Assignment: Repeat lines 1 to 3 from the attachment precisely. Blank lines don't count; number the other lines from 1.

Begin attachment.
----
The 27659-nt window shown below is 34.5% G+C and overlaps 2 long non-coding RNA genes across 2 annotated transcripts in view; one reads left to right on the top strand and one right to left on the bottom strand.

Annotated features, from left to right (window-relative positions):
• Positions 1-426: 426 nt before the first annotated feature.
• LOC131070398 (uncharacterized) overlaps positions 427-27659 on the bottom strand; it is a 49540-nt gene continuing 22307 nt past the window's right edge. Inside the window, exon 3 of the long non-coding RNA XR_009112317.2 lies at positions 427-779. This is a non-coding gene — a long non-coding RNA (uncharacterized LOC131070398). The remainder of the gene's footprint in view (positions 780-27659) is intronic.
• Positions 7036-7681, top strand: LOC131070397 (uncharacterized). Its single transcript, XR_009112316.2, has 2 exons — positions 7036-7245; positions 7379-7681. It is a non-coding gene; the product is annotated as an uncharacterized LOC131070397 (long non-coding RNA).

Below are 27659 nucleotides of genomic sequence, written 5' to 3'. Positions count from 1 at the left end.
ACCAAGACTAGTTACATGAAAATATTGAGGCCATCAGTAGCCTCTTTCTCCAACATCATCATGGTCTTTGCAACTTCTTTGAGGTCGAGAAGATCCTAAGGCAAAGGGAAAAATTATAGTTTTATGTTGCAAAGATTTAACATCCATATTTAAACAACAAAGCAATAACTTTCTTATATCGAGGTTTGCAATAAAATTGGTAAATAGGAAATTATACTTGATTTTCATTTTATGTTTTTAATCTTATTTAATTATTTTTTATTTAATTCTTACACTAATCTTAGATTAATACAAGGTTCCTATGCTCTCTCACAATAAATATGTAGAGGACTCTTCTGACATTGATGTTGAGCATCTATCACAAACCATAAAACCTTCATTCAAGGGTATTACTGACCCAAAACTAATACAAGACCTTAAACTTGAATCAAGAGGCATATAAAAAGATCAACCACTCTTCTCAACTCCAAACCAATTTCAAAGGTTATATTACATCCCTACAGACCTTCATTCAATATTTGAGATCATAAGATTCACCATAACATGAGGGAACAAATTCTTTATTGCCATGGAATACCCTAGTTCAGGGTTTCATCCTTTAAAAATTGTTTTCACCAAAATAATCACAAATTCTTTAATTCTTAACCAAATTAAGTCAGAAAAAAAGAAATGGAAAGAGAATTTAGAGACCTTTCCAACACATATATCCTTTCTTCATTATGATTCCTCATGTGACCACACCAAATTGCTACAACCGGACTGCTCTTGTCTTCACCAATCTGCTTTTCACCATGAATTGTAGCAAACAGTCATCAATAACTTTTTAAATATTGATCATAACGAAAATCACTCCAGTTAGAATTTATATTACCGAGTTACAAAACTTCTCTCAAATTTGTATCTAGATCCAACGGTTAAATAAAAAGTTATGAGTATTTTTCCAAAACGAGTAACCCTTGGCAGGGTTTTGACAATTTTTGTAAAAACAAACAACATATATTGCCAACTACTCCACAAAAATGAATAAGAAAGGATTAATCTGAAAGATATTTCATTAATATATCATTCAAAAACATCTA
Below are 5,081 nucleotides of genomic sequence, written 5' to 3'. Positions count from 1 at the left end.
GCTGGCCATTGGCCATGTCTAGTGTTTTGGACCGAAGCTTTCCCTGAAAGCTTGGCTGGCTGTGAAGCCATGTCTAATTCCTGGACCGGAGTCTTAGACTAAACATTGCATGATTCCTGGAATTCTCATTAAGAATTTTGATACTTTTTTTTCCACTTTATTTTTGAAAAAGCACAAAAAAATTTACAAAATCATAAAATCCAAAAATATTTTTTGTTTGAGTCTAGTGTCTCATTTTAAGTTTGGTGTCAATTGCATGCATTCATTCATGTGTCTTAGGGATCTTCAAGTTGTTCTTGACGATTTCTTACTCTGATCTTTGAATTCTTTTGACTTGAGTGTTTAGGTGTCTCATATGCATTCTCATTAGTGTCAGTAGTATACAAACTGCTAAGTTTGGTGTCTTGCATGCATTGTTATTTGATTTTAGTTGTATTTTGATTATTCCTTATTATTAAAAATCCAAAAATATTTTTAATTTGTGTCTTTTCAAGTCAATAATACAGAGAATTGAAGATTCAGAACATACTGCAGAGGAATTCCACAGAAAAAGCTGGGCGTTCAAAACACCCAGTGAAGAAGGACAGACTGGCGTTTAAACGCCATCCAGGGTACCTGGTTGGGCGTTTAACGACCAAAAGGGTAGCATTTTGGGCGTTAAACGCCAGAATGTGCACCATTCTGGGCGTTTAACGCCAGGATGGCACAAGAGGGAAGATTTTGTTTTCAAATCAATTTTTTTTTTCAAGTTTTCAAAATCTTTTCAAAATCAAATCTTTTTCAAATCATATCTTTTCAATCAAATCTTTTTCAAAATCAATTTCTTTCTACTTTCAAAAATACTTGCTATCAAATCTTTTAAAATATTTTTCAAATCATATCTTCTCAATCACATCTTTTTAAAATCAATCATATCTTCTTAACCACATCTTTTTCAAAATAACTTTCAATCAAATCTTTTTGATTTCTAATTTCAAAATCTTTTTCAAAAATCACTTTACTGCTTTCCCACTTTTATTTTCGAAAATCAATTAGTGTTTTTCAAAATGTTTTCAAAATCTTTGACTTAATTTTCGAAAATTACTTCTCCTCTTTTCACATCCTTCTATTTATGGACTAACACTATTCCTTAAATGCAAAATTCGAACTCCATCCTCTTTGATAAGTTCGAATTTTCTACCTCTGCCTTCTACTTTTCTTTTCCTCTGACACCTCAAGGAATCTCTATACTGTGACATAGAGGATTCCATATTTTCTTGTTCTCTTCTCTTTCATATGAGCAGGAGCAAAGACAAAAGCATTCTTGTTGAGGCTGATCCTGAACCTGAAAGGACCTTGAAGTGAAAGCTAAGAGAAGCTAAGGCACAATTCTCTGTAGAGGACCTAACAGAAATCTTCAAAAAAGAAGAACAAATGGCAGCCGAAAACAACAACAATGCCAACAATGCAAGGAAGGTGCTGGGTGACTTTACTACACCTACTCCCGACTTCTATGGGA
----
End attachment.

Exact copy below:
The 27659-nt window shown below is 34.5% G+C and overlaps 2 long non-coding RNA genes across 2 annotated transcripts in view; one reads left to right on the top strand and one right to left on the bottom strand.

Annotated features, from left to right (window-relative positions):
• Positions 1-426: 426 nt before the first annotated feature.